Jerome N. Frank (1889-1957) was an American lawyer, public official, judge, law teacher, and writer on law and social philosophy. As an active participant in public affairs, first as a middle-ranking figure in the New Deal and later as a United States circuit court judge, Frank was respected as an effective, if sometimes turbulent, influence for change. He had opponents but few enemies. He was a generous person, kind, unpretentious, enthusiastic in behalf of his friends, and a witty companion as well. His passion was writing, and even in the most demanding periods of his service in Washington, he produced books and articles on a wide variety of subjects. They remain the chief source of his influence.
Frank was born in New York but grew up in Chicago; he attended the University of Chicago, taking his law degree in 1912. The university left in Frank’s mind strong traces of attitudes that were typical of the institution’s early outlook: a sense of identification with the liberal and progressive theme in the spirit of the nation; a wide-ranging enthusiasm for ideas, particularly new ideas; and a preference for innovations, especially if they could be called “reforms.” After leaving the university, Frank practiced law for 17 years in Chicago, where he was a conspicuous and successful counselor and attorney, mainly in the field of commercial and financial transactions. He and his wife, a well-known poet, also belonged to the literary world of Chicago.
Intellectual interest and a sense of immediate need led Frank to undergo psychoanalysis, an event in his personal history that had a far-reaching impact on his thinking. In 1930 Frank published his most famous book, Law and the Modern Mind, which views the law in a Freudian perspective and interprets the methods and processes of law as social magic. Thus, judges are shown as father figures of mystical authority, dressed in robes and required to sit on high benches so that they evoke irrational deference. This kind of magic, according to Frank, helps maintain social order. The book came at a moment when Freudian insights were just beginning to touch the literature of political science, anthropology, literary criticism, sociology, and law; and it created a storm. Its sparkle and force made it a conspicuous factor in the acceptance of psychoanalysis as an important element in American views of man as a social being.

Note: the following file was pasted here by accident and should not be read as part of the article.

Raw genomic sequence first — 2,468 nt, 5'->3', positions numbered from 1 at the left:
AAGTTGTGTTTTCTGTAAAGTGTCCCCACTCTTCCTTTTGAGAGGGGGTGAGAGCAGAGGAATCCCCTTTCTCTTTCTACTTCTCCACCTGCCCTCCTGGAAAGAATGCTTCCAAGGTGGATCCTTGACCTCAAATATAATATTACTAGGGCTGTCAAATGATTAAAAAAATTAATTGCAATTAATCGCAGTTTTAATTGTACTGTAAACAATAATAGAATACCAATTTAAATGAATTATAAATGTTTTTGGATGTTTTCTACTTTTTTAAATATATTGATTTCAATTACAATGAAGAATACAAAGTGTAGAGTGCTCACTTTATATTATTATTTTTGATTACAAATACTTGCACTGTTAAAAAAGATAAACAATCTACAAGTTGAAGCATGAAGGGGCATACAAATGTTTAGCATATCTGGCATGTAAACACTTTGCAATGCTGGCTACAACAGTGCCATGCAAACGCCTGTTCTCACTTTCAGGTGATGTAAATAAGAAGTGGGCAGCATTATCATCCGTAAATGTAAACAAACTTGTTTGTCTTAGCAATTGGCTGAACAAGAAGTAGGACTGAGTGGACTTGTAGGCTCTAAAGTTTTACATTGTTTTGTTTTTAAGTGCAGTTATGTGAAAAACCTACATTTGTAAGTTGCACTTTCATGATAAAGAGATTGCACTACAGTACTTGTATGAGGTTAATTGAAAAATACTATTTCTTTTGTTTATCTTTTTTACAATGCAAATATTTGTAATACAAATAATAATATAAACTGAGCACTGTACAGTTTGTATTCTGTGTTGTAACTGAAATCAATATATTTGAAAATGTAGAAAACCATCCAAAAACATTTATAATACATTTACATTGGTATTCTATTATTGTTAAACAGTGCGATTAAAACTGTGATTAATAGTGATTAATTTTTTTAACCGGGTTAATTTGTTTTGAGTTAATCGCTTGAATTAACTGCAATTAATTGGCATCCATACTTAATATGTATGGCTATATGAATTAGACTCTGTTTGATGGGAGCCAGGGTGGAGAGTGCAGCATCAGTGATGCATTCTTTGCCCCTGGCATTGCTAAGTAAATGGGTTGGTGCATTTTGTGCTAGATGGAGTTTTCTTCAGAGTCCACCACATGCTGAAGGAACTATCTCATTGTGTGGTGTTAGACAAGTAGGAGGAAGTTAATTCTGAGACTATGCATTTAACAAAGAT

Frank had moved to New York in 1929; there he continued to practice law and joined a number of intellectual circles. He lectured at the New School for Social Research and in 1930 began an intermittent association with the Yale Law School, which lasted until his death.
The Yale Law School of the early 1930s was a lively place, well suited to Frank’s personality and interests. The staff included William O. Douglas, Walton H. Hamilton, Thurman Arnold, Abe Fortas, Underbill Moore, and a number of psychologists, economists, and statisticians, as well as more orthodox law professors. The school imbued Frank with the sense that the world was about to be remade, if not reborn. It was one of the centers of American “legal realism,” a controversial philosophical movement, which was concerned with directing attention from the “law in the books,” the doctrinal law of the appellate courts, to “the law in action,” the patterns of usage and practice that actually prevail in daily life, in the lower courts, and in business. Frank fought zestfully for the latter view of the law, a view which was strongly resisted.
After this stimulating experience he joined several members of the Yale faculty in the adventurous first wave of President Roosevelt’s New Deal and was appointed general counsel of the Agricultural Adjustment Administration. This radical experiment in direct controls was headed by George Peek, a rural conservative and, like most of his agrarian staff, suspicious of urban, volatile, intellectual types like Frank himself and the extraordinary group he assembled, a group which included Arnold and Fortas from Yale, Adlai Stevenson, and Alger Hiss, among many others. The conflict between this group, led by Frank, and the older breed of agricultural experts lasted nearly two years; it ended in one of the spectacular explosions of the New Deal, with Frank and a considerable number of his allies in the Department of Agriculture being dismissed. Frank was soon reappointed, first to the staff of the Reconstruction Finance Commission and then as a member—from 1937 to 1939—and as the chairman—from 1939 to 1941—of the Securities and Exchange Commission, where he played an active part in the development of policy, particularly under the Public Utility Holding Company Act of 1935.